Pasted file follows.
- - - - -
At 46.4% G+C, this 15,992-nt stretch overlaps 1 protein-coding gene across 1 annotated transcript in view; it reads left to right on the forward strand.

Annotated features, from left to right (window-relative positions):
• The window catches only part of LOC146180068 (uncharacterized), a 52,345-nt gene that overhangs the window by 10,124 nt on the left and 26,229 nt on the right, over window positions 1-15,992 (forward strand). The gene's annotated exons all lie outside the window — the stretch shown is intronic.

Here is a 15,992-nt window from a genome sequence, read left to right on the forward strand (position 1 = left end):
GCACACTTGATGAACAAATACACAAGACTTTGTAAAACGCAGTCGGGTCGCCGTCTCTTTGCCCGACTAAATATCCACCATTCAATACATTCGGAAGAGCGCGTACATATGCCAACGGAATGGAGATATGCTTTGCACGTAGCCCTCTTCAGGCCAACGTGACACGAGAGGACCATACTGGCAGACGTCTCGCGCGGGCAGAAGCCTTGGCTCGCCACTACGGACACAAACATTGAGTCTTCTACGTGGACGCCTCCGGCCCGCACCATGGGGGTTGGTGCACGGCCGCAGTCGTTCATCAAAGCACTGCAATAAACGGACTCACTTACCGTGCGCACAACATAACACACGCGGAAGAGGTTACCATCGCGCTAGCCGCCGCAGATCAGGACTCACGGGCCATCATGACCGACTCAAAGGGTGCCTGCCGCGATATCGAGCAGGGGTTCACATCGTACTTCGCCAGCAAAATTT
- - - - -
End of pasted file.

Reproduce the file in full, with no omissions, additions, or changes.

At 46.4% G+C, this 15,992-nt stretch overlaps 1 protein-coding gene across 1 annotated transcript in view; it reads left to right on the forward strand.

Annotated features, from left to right (window-relative positions):
• The window catches only part of LOC146180068 (uncharacterized), a 52,345-nt gene that overhangs the window by 10,124 nt on the left and 26,229 nt on the right, over window positions 1-15,992 (forward strand). The gene's annotated exons all lie outside the window — the stretch shown is intronic.

Here is a 15,992-nt window from a genome sequence, read left to right on the forward strand (position 1 = left end):
GCACACTTGATGAACAAATACACAAGACTTTGTAAAACGCAGTCGGGTCGCCGTCTCTTTGCCCGACTAAATATCCACCATTCAATACATTCGGAAGAGCGCGTACATATGCCAACGGAATGGAGATATGCTTTGCACGTAGCCCTCTTCAGGCCAACGTGACACGAGAGGACCATACTGGCAGACGTCTCGCGCGGGCAGAAGCCTTGGCTCGCCACTACGGACACAAACATTGAGTCTTCTACGTGGACGCCTCCGGCCCGCACCATGGGGGTTGGTGCACGGCCGCAGTCGTTCATCAAAGCACTGCAATAAACGGACTCACTTACCGTGCGCACAACATAACACACGCGGAAGAGGTTACCATCGCGCTAGCCGCCGCAGATCAGGACTCACGGGCCATCATGACCGACTCAAAGGGTGCCTGCCGCGATATCGAGCAGGGGTTCACATCGTACTTCGCCAGCAAAATTT